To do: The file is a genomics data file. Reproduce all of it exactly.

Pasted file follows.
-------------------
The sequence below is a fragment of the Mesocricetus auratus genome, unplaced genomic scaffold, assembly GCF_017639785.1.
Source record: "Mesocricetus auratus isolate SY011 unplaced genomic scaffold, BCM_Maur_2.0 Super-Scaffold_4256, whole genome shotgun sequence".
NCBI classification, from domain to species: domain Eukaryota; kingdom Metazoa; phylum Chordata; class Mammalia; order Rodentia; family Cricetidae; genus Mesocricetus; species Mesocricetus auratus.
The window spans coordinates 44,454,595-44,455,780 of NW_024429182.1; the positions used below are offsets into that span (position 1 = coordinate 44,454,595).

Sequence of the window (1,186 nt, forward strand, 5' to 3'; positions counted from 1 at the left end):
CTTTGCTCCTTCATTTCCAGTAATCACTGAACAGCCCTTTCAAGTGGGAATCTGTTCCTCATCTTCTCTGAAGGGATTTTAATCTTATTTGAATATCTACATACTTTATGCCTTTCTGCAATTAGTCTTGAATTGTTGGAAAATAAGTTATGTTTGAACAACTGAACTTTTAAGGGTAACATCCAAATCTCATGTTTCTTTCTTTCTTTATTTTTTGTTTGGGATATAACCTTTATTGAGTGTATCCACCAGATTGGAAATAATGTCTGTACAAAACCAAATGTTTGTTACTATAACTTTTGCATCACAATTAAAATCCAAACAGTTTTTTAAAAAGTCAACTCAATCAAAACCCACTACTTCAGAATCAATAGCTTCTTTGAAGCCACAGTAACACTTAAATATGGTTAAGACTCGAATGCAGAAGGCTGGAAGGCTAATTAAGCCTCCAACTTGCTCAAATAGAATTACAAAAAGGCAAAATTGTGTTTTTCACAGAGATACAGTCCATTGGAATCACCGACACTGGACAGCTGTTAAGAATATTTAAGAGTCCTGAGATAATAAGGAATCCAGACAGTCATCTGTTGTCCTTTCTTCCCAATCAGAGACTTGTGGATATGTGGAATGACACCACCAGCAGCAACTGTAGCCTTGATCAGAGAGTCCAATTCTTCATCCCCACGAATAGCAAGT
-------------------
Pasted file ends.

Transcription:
The sequence below is a fragment of the Mesocricetus auratus genome, unplaced genomic scaffold, assembly GCF_017639785.1.
Source record: "Mesocricetus auratus isolate SY011 unplaced genomic scaffold, BCM_Maur_2.0 Super-Scaffold_4256, whole genome shotgun sequence".
NCBI classification, from domain to species: domain Eukaryota; kingdom Metazoa; phylum Chordata; class Mammalia; order Rodentia; family Cricetidae; genus Mesocricetus; species Mesocricetus auratus.
The window spans coordinates 44,454,595-44,455,780 of NW_024429182.1; the positions used below are offsets into that span (position 1 = coordinate 44,454,595).

Sequence of the window (1,186 nt, forward strand, 5' to 3'; positions counted from 1 at the left end):
CTTTGCTCCTTCATTTCCAGTAATCACTGAACAGCCCTTTCAAGTGGGAATCTGTTCCTCATCTTCTCTGAAGGGATTTTAATCTTATTTGAATATCTACATACTTTATGCCTTTCTGCAATTAGTCTTGAATTGTTGGAAAATAAGTTATGTTTGAACAACTGAACTTTTAAGGGTAACATCCAAATCTCATGTTTCTTTCTTTCTTTATTTTTTGTTTGGGATATAACCTTTATTGAGTGTATCCACCAGATTGGAAATAATGTCTGTACAAAACCAAATGTTTGTTACTATAACTTTTGCATCACAATTAAAATCCAAACAGTTTTTTAAAAAGTCAACTCAATCAAAACCCACTACTTCAGAATCAATAGCTTCTTTGAAGCCACAGTAACACTTAAATATGGTTAAGACTCGAATGCAGAAGGCTGGAAGGCTAATTAAGCCTCCAACTTGCTCAAATAGAATTACAAAAAGGCAAAATTGTGTTTTTCACAGAGATACAGTCCATTGGAATCACCGACACTGGACAGCTGTTAAGAATATTTAAGAGTCCTGAGATAATAAGGAATCCAGACAGTCATCTGTTGTCCTTTCTTCCCAATCAGAGACTTGTGGATATGTGGAATGACACCACCAGCAGCAACTGTAGCCTTGATCAGAGAGTCCAATTCTTCATCCCCACGAATAGCAAGT